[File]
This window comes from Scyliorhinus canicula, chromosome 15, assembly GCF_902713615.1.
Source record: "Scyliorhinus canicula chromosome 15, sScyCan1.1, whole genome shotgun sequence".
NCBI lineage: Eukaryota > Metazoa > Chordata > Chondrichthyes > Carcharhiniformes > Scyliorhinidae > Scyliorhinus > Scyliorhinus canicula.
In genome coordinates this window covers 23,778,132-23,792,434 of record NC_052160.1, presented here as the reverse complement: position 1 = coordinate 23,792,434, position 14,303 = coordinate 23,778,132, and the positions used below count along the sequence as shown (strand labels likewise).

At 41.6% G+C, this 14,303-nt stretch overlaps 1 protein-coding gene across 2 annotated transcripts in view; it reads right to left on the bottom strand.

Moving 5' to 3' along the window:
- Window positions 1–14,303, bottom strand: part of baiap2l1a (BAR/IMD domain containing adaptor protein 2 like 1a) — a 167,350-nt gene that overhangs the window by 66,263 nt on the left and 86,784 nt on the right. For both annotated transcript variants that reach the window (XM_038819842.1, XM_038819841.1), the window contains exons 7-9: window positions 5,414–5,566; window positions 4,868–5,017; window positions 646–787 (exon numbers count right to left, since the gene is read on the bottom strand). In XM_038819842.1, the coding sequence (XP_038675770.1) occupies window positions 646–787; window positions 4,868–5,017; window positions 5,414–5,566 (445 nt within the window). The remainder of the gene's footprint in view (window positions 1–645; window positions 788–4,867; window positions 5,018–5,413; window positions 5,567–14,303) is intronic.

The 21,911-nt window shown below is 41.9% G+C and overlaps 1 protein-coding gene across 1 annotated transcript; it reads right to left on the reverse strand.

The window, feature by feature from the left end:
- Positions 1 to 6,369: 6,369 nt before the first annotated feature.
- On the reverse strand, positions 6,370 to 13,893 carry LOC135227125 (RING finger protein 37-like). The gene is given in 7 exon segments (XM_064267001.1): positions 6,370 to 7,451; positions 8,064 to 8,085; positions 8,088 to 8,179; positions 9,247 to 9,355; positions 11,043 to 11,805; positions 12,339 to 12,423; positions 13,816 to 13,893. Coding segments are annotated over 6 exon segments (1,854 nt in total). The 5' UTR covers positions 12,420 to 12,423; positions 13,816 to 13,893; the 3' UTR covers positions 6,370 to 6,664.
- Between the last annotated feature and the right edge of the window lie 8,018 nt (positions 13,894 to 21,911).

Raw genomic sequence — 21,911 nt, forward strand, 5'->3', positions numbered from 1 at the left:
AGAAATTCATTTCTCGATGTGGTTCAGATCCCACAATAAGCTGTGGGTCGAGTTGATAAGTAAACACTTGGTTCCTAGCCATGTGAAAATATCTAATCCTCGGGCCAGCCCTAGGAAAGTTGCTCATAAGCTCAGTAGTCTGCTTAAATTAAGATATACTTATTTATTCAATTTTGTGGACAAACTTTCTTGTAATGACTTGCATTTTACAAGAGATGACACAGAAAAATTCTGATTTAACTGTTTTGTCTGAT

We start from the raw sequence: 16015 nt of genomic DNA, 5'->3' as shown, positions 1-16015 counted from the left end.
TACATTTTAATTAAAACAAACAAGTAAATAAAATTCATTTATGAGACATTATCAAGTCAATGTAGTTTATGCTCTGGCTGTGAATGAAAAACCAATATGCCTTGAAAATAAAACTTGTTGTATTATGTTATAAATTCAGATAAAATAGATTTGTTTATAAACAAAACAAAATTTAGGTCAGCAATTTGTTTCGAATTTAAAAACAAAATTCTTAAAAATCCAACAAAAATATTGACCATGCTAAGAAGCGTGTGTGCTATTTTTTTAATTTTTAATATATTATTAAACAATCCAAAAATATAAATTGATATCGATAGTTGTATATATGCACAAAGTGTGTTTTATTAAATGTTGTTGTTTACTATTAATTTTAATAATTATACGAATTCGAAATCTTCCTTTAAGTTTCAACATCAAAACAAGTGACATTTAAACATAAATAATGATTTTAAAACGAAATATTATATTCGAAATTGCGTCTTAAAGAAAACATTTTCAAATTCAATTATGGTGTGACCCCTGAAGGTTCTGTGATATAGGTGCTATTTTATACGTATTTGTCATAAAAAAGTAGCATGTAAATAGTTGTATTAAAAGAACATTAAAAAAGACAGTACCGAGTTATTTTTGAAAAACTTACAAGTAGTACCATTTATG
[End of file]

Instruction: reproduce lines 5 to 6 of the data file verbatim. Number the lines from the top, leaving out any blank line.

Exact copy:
At 41.6% G+C, this 14,303-nt stretch overlaps 1 protein-coding gene across 2 annotated transcripts in view; it reads right to left on the bottom strand.

Moving 5' to 3' along the window: